It all begins with the rugged balsam fir tree grown in Downeast Maine.
The fir bough tips of those trees are harvested in the fall, and a remembrance wreath is created from ten evergreen bouquets which represent the honorable qualities our veterans embody. The wreath is adorned with a single red bow signifying the great sacrifice of our servicemen and women and their families.
The tip land in Maine's Washington County, owned by Wreaths Across America's Founder Morrill Worcester, is fast becoming a destination location for Gold Star/Blue Star families and friends as memorial sites and monuments are added to honor veterans.
One site recently dedicated is for the National Law Enforcement Officers Memorial Fund and trees in that section of the tip land can be selected and tagged for officers who have been killed in the line of duty or who died while serving. After extensive military careers, many veterans continue their service by joining their community police agencies.
Wreaths Across America is grateful for the support we receive annually from law enforcement agencies that make it possible for the convoy of wreaths and special guests to travel safely from Maine to Arlington National Cemetery.
To be sure they're never forgotten for their dedication and service to our nation, from Stem to Stone we Say Their Names.
More information on the remembrance tree program is available here.
"When it comes to Wreaths Across America, we don't do what we do for the applause of men; we do it because of how important it is to the Gold Star families we've connected with over the years."
"We knew at the time it was inevitable he'd be deployed," Scott explains. "He was just a few days shy of being promoted to Sergeant when his Humvee hit an IED (improvised explosive device) in Iraq."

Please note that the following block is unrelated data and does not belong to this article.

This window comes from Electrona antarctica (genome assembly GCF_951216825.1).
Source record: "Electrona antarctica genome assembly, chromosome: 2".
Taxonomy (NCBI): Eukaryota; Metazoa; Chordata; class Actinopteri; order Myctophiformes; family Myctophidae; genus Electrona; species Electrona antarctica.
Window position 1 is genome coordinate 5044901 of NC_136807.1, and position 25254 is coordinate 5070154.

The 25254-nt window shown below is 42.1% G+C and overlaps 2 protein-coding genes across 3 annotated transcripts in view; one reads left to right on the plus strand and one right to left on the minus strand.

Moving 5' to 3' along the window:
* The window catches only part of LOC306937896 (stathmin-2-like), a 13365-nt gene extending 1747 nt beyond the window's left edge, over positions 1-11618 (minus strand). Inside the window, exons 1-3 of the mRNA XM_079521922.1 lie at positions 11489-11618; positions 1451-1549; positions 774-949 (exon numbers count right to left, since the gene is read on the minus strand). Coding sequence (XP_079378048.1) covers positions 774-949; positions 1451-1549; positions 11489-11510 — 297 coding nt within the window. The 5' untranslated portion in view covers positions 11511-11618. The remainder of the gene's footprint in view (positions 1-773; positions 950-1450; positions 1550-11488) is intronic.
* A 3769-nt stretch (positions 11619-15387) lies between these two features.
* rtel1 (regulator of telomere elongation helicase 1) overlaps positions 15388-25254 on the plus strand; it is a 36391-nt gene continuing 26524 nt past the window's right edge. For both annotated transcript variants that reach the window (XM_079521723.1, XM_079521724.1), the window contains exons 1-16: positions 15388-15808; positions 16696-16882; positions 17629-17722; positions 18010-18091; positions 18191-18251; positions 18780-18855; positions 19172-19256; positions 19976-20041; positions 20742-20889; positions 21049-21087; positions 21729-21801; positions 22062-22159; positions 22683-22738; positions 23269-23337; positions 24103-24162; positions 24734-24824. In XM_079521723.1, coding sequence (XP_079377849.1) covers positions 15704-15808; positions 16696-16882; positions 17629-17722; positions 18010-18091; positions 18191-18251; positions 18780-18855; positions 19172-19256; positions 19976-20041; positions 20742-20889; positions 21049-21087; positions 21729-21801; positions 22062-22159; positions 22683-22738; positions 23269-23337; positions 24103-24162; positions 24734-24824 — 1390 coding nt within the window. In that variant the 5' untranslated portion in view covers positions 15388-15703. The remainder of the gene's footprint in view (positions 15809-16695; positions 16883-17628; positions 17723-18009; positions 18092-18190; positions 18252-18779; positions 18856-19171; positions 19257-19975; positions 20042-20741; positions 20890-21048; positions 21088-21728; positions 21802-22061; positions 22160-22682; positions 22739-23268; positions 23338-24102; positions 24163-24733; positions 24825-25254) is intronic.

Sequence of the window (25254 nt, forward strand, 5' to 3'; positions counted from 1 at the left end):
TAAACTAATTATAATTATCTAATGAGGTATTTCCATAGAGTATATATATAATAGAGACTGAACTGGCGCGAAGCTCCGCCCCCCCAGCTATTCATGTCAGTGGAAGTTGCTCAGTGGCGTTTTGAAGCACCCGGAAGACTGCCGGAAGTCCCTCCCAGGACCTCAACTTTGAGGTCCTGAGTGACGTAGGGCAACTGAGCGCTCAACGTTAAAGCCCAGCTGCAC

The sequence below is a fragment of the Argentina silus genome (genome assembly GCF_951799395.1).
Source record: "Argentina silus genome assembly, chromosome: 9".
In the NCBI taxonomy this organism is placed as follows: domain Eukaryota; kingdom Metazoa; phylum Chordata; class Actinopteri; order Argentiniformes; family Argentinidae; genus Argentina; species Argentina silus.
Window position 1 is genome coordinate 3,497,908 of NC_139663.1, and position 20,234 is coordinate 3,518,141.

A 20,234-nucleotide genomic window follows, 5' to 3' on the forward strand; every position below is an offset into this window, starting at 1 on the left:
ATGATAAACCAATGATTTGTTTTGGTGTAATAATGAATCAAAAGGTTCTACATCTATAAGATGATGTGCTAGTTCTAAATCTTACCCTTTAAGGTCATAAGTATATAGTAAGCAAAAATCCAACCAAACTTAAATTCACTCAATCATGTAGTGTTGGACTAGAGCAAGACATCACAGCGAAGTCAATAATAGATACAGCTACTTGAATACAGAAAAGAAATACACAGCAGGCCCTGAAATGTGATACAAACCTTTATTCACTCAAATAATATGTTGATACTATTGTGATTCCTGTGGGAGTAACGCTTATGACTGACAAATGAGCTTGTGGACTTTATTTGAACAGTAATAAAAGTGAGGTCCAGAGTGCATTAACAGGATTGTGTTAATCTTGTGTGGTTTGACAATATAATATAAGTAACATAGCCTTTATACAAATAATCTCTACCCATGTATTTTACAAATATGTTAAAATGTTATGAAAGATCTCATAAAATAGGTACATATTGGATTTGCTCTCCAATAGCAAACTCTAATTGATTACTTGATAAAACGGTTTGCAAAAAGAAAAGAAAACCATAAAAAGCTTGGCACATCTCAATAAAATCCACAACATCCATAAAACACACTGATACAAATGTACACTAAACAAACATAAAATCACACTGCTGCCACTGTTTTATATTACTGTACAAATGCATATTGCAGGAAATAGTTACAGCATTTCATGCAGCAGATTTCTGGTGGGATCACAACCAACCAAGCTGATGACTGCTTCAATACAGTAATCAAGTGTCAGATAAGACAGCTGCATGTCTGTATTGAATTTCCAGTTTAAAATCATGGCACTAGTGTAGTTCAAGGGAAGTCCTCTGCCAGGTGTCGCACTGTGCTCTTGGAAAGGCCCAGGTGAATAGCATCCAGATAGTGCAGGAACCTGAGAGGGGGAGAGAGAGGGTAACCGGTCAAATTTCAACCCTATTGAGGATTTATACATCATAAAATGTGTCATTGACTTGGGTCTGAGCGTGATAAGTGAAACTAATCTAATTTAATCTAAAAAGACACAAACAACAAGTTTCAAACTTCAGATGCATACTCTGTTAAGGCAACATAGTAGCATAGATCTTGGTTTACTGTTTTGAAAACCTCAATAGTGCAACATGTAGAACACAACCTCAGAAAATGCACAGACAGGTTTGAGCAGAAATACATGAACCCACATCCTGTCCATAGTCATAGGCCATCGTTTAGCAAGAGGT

"I remember being in the cemetery years ago and seeing one section, it was the World War I section, near Fort Myer that was all covered in wreaths, and I was wondering who the heck put them there," Jari explains. "I know what struck me about it. It was an old section that no family members would be coming to visit."
"They have to learn and understand the history to know of all the people who have given their lives to make this country what it is today. We're honored and proud to be part of Wreaths Across America and we look forward to being part of the future."
Like any military maneuver, music performance requires individual excellence in a synchronized effort that requires discipline to achieve the desired goal.
They know they have come to serve those who served us by placing a remembrance wreath on their headstone while saying their name. Like Al, every volunteer we speak with says they come away from the day knowing they have contributed to something so much bigger than themselves.
"The statue now serves as inspiration for young people to say yes, the military is something that we should support because they come to rescue life. They don't always come to conquer the land and certainly not American soldiers. We don't go anywhere to conquer lands we go to help liberate people."
"As the saying goes we all gave some, but some gave all, and that resonates with me all the time," explains Vince. "This is our way of giving back and paying tribute to the fallen because those people are the heroes."
"We seem to be at a time in history when Americans are having a hard time agreeing on anything. We’re divided in so many ways. But at the heart of it, most of us can agree on one thing: We are Americans."
"It was really hard because I couldn't hug her. As soon as she put her hand on the wreath, I started to cry, and I could tell she was starting to tear up."